Apart from the Marol market, similar recycled clothes markets are also found at the original Chor Bazaar near Pydhonie and at Mulund. These markets represent Mumbai’s buzzing informal economy.
Who are the customers at this market?
People visiting this market seemed embarrassed about the economic conditions that force them into using hand-me-downs. The first thing that most customers emphasised was that they either rarely or never come here.
A mother with two pre-teen daughters was here to shop for woollen wear. Her husband works in ‘service’ – a term loosely used for odd jobs in offices or small units. She bought a sweater for one daughter for Rs 70, but one of the daughters refused to buy a dress after she noticed a stain on it. She had bargained to bring the price to Rs 50 from Rs 100.
Another woman, who didn’t want to be identified, stated that she was there to buy a fancy dress costume for her child’s school function. She came here because she felt that she didn’t want to spend on a new dress to be worn just for one day.
Geeta Taldeokar is an exception. She recalls how this market was the only place where she could afford to buy sarees and dresses for her entire family of a husband and six children. She would provide tiffins at offices to support her family and couldn’t afford any sarees. “Here I could buy old sarees for Rs 100 when a new one would easily cost in thousands in shops that were beyond me,” she says. Today, her kids have grown up and are married, but times continue to be tough as the office where she provided tiffin service has shut and she is looking for new work opportunities.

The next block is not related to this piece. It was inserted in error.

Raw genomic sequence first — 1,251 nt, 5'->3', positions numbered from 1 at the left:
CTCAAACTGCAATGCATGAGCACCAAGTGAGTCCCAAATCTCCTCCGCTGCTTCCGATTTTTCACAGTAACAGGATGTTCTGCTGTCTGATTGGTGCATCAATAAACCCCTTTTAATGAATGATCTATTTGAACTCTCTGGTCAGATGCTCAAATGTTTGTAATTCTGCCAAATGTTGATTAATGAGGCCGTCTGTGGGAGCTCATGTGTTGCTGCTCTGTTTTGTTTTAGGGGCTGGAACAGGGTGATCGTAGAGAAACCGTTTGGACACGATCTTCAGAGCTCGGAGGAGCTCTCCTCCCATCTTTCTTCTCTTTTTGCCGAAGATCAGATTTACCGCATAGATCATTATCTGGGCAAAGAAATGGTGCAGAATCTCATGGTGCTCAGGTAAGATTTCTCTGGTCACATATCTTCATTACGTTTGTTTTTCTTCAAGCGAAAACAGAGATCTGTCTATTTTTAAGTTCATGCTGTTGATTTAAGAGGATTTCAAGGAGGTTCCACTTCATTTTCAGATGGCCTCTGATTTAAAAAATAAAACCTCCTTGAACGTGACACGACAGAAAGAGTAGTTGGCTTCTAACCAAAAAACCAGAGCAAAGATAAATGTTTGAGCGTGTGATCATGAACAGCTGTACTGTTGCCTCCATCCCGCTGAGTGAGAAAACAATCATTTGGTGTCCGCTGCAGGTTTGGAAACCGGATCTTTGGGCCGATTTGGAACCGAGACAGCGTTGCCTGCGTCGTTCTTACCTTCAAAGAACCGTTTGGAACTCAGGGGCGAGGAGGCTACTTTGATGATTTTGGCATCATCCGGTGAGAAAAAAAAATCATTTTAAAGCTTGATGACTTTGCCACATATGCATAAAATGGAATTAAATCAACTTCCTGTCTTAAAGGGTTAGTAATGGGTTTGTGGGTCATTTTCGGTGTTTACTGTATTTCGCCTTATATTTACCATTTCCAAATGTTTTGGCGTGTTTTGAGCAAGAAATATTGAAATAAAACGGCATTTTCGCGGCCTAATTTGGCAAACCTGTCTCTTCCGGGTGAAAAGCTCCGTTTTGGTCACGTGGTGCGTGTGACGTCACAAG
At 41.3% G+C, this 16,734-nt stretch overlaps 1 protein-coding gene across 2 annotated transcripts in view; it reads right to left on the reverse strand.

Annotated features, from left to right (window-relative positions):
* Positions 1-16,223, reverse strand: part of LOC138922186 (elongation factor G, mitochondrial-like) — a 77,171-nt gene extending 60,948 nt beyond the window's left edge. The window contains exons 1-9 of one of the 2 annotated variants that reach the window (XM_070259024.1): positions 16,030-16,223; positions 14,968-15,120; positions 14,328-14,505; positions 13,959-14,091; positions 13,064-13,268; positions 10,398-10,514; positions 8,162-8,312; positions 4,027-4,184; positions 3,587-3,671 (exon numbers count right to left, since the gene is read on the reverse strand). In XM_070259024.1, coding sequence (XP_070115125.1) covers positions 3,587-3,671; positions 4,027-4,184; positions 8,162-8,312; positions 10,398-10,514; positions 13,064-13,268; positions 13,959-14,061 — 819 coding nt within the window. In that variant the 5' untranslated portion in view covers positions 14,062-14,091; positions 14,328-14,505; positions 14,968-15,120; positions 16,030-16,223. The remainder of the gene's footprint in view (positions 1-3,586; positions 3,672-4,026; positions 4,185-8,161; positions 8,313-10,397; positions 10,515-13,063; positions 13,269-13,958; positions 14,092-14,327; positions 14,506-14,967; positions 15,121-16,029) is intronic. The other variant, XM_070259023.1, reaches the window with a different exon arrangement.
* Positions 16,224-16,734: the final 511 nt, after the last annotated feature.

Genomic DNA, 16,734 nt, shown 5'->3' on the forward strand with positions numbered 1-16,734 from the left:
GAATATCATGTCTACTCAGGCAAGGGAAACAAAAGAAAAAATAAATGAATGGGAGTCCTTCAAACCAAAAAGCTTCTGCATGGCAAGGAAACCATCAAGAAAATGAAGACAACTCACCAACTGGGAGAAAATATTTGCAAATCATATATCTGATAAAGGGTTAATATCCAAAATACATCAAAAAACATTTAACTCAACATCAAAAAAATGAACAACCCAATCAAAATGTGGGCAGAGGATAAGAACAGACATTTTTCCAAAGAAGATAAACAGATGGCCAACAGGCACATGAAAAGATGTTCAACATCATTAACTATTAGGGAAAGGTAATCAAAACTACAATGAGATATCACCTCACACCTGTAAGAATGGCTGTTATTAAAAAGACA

Vendors have witnessed a change in the nature of the trade. Now they are exchanging clothes for mobiles, plastic chairs and even money, apart from vessels. Savita Kharwa, 70 recalls how she would trudge from buildings in the suburb of Vile Parle to sustain her family after her husband left her. Today, her sons are married and settled in other jobs. She is unable to carry the load of vessels and so now she just buys old clothes in lieu for money and sells the clothes at the Marol market. Getting into buildings these days has also got difficult with increased security restrictions that do not allow outsiders.
Future of such informal markets
Most of the traders in Marol market have been here for decades. However, they continue to be unrecognised as they are not considered licensed hawkers and continue to operate from the fringes of the Marol dry fish market. They also face resistance from the local dry fish vendors here.
“Though we have been coming here for trading since a long time and even pay the BMC fee, there is no guarantee that we would be allowed to continue here. Our entire business seems on the move with no security,” says a vendor, who didn’t want to be identified.
Read more: A ‘hafta’ system haunts hawkers in Mumbai
In his working paper on Urban Planning and informal livelihoods in India, an analysis of urban planning laws and processes, Mathew Idiculla argues that views of the informal sector should be factored into urban planning. He says urban plans are key legal and policy instruments, and they regulate whether and how informal workers can access public space, conduct their work, and pursue their livelihoods.
The poor who flock to the Marol used clothes market, would wholeheartedly agree to that.